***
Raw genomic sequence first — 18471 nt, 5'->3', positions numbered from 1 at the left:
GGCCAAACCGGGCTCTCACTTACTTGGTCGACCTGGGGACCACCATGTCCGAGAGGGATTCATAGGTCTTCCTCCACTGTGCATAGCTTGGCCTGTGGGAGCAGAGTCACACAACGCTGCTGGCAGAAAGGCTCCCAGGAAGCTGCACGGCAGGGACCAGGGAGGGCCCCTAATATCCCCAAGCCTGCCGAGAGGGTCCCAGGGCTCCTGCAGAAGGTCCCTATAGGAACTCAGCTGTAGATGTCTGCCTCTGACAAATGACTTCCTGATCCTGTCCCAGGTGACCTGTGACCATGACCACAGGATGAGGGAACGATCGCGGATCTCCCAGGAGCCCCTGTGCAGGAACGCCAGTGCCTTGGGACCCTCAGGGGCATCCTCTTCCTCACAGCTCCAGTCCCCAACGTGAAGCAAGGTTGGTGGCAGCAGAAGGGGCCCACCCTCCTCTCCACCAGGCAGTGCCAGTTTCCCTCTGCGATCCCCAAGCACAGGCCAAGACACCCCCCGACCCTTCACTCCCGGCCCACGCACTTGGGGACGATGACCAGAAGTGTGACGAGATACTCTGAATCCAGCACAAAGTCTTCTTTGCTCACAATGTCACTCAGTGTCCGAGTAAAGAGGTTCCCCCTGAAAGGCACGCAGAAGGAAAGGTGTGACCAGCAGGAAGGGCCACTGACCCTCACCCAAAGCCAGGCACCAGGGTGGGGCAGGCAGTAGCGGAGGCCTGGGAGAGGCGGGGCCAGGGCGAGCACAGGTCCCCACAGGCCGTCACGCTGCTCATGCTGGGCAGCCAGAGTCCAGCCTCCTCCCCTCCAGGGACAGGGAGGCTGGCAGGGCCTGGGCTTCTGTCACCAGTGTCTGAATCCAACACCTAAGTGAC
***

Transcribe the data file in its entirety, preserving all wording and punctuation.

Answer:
Raw genomic sequence first — 18471 nt, 5'->3', positions numbered from 1 at the left:
GGCCAAACCGGGCTCTCACTTACTTGGTCGACCTGGGGACCACCATGTCCGAGAGGGATTCATAGGTCTTCCTCCACTGTGCATAGCTTGGCCTGTGGGAGCAGAGTCACACAACGCTGCTGGCAGAAAGGCTCCCAGGAAGCTGCACGGCAGGGACCAGGGAGGGCCCCTAATATCCCCAAGCCTGCCGAGAGGGTCCCAGGGCTCCTGCAGAAGGTCCCTATAGGAACTCAGCTGTAGATGTCTGCCTCTGACAAATGACTTCCTGATCCTGTCCCAGGTGACCTGTGACCATGACCACAGGATGAGGGAACGATCGCGGATCTCCCAGGAGCCCCTGTGCAGGAACGCCAGTGCCTTGGGACCCTCAGGGGCATCCTCTTCCTCACAGCTCCAGTCCCCAACGTGAAGCAAGGTTGGTGGCAGCAGAAGGGGCCCACCCTCCTCTCCACCAGGCAGTGCCAGTTTCCCTCTGCGATCCCCAAGCACAGGCCAAGACACCCCCCGACCCTTCACTCCCGGCCCACGCACTTGGGGACGATGACCAGAAGTGTGACGAGATACTCTGAATCCAGCACAAAGTCTTCTTTGCTCACAATGTCACTCAGTGTCCGAGTAAAGAGGTTCCCCCTGAAAGGCACGCAGAAGGAAAGGTGTGACCAGCAGGAAGGGCCACTGACCCTCACCCAAAGCCAGGCACCAGGGTGGGGCAGGCAGTAGCGGAGGCCTGGGAGAGGCGGGGCCAGGGCGAGCACAGGTCCCCACAGGCCGTCACGCTGCTCATGCTGGGCAGCCAGAGTCCAGCCTCCTCCCCTCCAGGGACAGGGAGGCTGGCAGGGCCTGGGCTTCTGTCACCAGTGTCTGAATCCAACACCTAAGTGAC